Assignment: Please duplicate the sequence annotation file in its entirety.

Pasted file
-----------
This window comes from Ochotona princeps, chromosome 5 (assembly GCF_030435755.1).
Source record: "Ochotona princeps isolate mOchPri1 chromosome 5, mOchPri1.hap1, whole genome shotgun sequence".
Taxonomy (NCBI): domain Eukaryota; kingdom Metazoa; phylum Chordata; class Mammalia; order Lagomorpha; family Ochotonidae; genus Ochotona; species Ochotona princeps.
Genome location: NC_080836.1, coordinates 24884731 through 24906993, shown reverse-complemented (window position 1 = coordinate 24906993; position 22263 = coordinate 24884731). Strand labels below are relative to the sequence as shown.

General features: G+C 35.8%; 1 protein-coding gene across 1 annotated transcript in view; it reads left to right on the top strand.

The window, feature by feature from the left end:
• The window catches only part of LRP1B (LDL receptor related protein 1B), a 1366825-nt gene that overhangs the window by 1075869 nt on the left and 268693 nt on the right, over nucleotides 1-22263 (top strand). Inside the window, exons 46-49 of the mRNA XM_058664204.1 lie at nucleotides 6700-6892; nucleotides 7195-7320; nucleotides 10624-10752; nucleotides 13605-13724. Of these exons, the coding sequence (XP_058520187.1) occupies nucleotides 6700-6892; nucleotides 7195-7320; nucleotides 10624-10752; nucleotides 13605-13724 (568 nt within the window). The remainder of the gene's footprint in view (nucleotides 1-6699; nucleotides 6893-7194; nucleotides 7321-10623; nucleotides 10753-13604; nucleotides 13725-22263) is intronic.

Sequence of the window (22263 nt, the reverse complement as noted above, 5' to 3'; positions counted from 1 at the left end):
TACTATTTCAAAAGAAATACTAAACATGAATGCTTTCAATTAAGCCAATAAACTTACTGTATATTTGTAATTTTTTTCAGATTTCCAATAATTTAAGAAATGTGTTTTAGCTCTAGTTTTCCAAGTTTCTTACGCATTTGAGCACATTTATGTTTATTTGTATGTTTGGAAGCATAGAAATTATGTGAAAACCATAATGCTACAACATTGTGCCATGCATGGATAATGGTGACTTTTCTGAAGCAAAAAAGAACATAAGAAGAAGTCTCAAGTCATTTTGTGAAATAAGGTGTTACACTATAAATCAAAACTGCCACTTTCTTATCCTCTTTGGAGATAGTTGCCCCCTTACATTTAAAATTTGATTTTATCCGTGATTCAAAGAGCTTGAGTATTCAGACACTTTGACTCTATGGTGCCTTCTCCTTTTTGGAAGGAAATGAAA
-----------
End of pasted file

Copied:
This window comes from Ochotona princeps, chromosome 5 (assembly GCF_030435755.1).
Source record: "Ochotona princeps isolate mOchPri1 chromosome 5, mOchPri1.hap1, whole genome shotgun sequence".
Taxonomy (NCBI): domain Eukaryota; kingdom Metazoa; phylum Chordata; class Mammalia; order Lagomorpha; family Ochotonidae; genus Ochotona; species Ochotona princeps.
Genome location: NC_080836.1, coordinates 24884731 through 24906993, shown reverse-complemented (window position 1 = coordinate 24906993; position 22263 = coordinate 24884731). Strand labels below are relative to the sequence as shown.

General features: G+C 35.8%; 1 protein-coding gene across 1 annotated transcript in view; it reads left to right on the top strand.

The window, feature by feature from the left end:
• The window catches only part of LRP1B (LDL receptor related protein 1B), a 1366825-nt gene that overhangs the window by 1075869 nt on the left and 268693 nt on the right, over nucleotides 1-22263 (top strand). Inside the window, exons 46-49 of the mRNA XM_058664204.1 lie at nucleotides 6700-6892; nucleotides 7195-7320; nucleotides 10624-10752; nucleotides 13605-13724. Of these exons, the coding sequence (XP_058520187.1) occupies nucleotides 6700-6892; nucleotides 7195-7320; nucleotides 10624-10752; nucleotides 13605-13724 (568 nt within the window). The remainder of the gene's footprint in view (nucleotides 1-6699; nucleotides 6893-7194; nucleotides 7321-10623; nucleotides 10753-13604; nucleotides 13725-22263) is intronic.

Sequence of the window (22263 nt, the reverse complement as noted above, 5' to 3'; positions counted from 1 at the left end):
TACTATTTCAAAAGAAATACTAAACATGAATGCTTTCAATTAAGCCAATAAACTTACTGTATATTTGTAATTTTTTTCAGATTTCCAATAATTTAAGAAATGTGTTTTAGCTCTAGTTTTCCAAGTTTCTTACGCATTTGAGCACATTTATGTTTATTTGTATGTTTGGAAGCATAGAAATTATGTGAAAACCATAATGCTACAACATTGTGCCATGCATGGATAATGGTGACTTTTCTGAAGCAAAAAAGAACATAAGAAGAAGTCTCAAGTCATTTTGTGAAATAAGGTGTTACACTATAAATCAAAACTGCCACTTTCTTATCCTCTTTGGAGATAGTTGCCCCCTTACATTTAAAATTTGATTTTATCCGTGATTCAAAGAGCTTGAGTATTCAGACACTTTGACTCTATGGTGCCTTCTCCTTTTTGGAAGGAAATGAAA